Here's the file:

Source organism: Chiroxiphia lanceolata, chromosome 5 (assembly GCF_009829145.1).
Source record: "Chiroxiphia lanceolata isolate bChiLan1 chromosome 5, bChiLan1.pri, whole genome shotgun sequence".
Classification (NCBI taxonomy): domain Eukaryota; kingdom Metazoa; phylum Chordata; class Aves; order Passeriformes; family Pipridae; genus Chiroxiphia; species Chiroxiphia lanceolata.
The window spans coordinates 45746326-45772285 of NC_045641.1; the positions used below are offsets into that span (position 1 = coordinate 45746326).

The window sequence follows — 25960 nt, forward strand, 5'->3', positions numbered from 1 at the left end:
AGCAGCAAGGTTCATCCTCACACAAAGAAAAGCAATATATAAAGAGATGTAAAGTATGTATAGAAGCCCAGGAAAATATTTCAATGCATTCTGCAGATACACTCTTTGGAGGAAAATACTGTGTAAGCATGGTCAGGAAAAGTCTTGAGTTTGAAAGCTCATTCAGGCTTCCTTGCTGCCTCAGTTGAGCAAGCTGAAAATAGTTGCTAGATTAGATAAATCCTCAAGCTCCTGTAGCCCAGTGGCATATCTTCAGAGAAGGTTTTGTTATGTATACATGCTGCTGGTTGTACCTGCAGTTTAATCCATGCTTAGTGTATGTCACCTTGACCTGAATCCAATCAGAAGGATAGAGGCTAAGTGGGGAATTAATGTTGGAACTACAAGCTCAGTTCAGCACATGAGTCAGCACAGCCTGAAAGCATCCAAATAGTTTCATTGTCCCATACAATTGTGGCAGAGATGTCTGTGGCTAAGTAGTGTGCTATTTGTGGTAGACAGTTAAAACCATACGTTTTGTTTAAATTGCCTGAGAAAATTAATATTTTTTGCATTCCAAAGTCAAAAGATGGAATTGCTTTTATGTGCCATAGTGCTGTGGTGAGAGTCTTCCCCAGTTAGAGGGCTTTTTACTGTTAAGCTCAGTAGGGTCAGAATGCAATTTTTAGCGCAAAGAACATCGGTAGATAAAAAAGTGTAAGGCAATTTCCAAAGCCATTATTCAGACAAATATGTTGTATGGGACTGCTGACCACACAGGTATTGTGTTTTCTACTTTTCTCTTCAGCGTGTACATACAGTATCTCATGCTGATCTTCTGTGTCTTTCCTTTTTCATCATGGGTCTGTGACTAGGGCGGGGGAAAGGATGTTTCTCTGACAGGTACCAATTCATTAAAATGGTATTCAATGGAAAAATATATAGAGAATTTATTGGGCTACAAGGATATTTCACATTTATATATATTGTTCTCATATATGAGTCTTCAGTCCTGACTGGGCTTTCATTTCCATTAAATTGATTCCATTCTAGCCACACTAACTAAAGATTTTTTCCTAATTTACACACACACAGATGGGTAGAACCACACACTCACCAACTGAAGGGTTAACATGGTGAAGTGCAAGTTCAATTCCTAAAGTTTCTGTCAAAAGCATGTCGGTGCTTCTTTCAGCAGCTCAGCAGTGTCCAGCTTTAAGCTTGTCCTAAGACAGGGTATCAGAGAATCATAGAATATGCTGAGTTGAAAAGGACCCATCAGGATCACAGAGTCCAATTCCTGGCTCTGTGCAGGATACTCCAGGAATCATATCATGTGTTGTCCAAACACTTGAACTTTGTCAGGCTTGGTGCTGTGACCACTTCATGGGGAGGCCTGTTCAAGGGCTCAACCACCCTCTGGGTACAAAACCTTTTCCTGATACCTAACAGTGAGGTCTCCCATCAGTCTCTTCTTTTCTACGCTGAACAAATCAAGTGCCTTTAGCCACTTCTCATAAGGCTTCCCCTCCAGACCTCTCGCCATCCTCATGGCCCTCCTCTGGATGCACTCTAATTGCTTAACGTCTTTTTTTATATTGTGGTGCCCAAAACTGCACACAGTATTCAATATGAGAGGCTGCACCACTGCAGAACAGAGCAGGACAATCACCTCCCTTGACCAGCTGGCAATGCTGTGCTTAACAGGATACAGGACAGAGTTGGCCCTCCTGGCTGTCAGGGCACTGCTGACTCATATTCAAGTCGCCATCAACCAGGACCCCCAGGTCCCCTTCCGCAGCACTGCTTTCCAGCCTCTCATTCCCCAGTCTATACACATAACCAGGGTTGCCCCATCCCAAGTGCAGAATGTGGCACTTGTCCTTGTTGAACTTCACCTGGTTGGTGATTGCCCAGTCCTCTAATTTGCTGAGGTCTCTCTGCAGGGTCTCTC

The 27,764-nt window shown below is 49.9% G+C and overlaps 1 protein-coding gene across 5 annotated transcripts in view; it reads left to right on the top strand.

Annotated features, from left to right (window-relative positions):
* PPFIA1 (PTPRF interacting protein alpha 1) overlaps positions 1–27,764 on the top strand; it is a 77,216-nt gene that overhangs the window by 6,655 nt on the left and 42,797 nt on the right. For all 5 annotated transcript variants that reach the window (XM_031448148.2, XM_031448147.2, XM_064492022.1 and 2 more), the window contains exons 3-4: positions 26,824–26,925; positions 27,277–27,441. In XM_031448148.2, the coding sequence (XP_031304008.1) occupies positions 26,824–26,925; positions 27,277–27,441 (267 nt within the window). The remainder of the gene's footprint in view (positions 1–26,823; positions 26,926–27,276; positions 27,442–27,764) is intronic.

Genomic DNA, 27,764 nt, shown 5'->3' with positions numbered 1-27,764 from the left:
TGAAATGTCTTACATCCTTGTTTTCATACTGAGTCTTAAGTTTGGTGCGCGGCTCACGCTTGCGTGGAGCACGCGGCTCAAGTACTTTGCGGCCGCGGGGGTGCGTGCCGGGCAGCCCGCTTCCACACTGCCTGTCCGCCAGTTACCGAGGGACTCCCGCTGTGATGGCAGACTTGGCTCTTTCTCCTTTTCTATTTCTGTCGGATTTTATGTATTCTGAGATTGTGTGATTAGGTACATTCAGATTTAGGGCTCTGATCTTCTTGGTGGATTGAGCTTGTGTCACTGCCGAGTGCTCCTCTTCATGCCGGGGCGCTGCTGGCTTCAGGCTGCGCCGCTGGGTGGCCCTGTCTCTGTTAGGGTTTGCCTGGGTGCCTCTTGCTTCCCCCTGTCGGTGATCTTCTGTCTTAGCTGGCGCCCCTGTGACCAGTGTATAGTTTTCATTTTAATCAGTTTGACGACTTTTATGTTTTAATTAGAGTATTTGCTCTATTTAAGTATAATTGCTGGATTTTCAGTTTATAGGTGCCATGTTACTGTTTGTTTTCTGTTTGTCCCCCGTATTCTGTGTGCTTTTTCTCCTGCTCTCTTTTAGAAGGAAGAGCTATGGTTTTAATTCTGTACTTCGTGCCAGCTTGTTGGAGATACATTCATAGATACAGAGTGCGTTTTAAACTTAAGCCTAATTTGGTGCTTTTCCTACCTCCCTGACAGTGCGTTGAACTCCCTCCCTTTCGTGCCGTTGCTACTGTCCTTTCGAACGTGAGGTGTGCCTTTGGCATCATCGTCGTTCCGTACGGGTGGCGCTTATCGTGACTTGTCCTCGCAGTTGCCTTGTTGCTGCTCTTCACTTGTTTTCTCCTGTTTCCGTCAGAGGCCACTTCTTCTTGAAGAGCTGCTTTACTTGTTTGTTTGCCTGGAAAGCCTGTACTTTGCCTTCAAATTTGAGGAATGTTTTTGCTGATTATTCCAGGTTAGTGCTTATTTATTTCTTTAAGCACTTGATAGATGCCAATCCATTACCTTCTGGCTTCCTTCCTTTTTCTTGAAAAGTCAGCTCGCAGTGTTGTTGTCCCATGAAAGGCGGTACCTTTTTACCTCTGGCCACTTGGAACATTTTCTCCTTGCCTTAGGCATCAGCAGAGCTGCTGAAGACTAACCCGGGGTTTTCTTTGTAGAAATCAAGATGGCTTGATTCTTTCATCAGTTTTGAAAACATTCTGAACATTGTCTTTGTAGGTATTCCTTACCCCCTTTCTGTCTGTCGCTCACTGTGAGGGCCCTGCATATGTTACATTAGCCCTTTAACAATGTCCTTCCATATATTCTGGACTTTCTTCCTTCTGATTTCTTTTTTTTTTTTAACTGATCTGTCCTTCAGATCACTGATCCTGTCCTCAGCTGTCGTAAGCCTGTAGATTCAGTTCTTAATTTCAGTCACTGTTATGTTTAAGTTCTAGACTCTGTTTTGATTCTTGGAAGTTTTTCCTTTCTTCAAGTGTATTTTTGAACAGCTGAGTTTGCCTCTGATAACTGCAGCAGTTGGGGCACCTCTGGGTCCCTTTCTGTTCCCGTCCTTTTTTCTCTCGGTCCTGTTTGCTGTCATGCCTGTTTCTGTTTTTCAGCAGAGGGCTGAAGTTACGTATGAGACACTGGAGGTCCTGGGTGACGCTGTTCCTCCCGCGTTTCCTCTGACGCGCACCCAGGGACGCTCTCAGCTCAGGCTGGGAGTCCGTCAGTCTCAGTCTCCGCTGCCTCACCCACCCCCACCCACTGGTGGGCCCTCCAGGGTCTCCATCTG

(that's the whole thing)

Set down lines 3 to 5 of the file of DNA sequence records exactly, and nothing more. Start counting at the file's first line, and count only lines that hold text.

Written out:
Classification (NCBI taxonomy): domain Eukaryota; kingdom Metazoa; phylum Chordata; class Aves; order Passeriformes; family Pipridae; genus Chiroxiphia; species Chiroxiphia lanceolata.
The window spans coordinates 45746326-45772285 of NC_045641.1; the positions used below are offsets into that span (position 1 = coordinate 45746326).

The window sequence follows — 25960 nt, forward strand, 5'->3', positions numbered from 1 at the left end: